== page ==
Hardship plans have no direct effect on your credit rating. However the credit card company may send a note to the credit bureaus informing them that you’re participating in the program. They may also close or suspend your credit card while you’re paying off the balance, which can ding your credit score.
6. Change Your Spending Habits
Changing how you spend your money is key to paying down debt — and to avoid racking up more in the future. You can approach this in two ways: as a temporary measure while you pay off your cards, or a permanent downsizing of your lifestyle.
The advantage of the temporary approach is that people are generally more willing to give things up when it’s for a limited time. For instance, can you suspend your gym membership during the warmer months when you can work out outdoors? Perhaps you can challenge yourself to cook at home for 30 days to save on restaurants. Imagine going without paid streaming services for six months.
String enough of those small sacrifices together to cover a year or two, and see how quickly your credit card payments grow. And your payoff term shrinks!
Downsizing your lifestyle has its own appeal, even for people who aren’t paying down debt. Living below your means is key to accumulating wealth. How exactly you accomplish that isn’t important. For instance, you can frequent cheaper restaurants, reduce the number of times you go out each month, or merely avoid ordering alcohol and dessert. The bottom line is to save money, avoid debt, and enjoy the financial freedom that results.
7. Personal Loan
Similar to a zero-interest credit card, a personal loan is a form of debt consolidation. Personal loans tend to have lower interest rates than credit cards, saving you money. And if you’re carrying a balance on multiple credit cards, a personal loan allows you to simplify your debt with one fixed monthly payment.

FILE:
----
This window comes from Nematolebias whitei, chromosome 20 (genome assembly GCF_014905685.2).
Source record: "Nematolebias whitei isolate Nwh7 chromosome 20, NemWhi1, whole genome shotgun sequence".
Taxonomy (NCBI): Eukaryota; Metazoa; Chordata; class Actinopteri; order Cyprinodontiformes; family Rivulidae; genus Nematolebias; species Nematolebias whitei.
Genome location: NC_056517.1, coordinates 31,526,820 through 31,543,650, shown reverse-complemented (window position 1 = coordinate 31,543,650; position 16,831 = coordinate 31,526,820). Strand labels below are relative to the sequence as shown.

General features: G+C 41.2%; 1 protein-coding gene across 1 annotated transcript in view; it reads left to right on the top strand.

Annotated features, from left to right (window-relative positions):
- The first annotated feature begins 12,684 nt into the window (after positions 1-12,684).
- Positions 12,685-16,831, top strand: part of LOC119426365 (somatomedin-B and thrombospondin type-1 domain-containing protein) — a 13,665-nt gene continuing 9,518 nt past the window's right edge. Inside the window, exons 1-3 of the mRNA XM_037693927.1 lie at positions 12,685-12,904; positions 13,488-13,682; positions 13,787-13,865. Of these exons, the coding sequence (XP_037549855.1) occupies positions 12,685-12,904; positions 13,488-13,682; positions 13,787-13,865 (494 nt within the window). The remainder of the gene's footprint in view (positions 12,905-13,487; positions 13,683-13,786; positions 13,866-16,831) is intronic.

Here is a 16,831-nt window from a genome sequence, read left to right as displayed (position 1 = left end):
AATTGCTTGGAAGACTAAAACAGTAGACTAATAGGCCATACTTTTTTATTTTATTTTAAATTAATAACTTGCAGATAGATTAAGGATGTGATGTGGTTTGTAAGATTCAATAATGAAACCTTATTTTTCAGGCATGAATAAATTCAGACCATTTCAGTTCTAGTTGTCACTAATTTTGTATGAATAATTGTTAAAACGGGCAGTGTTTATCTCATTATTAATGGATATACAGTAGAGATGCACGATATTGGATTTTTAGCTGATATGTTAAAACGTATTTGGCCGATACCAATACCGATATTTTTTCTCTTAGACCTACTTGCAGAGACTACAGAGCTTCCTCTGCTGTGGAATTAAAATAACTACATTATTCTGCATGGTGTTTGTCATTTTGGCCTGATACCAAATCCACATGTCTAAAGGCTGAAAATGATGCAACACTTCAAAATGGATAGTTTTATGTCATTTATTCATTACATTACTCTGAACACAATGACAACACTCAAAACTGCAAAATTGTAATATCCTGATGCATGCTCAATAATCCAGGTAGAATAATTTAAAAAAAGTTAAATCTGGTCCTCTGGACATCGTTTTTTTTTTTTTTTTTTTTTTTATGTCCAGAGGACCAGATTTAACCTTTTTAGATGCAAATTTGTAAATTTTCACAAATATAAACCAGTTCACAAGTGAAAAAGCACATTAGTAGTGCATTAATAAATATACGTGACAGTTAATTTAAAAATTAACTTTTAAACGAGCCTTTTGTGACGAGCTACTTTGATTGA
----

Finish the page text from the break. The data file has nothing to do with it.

Personal loans are a great option for people with good to excellent credit. That’s because your interest rate is determined largely by your credit score and history. You can typically borrow between $1,000 and $100,000, and use the money for just about anything.
Credit card debt can sneak up on you. If you’re carrying a balance on one or more cards, there are numerous ways to approach paying down your debt. Start with a new budget that prioritizes your credit card payment along with your other monthly bills, and trim your spending accordingly. Then combine a broad payoff strategy (the Snowball, the Avalanche) with other tips and tactics (zero-interest credit cards) to minimize your interest payments and shorten your payoff term. And remember: You’re not alone, and you can do this!
If you’re thinking about consolidating credit card or other debt, a SoFi Personal Loan is a strong option to consider. SoFi’s Personal Loan was named NerdWallet’s 2022 winner for Best Personal Loan for Good and Excellent Credit, and Best Online Personal Loan overall.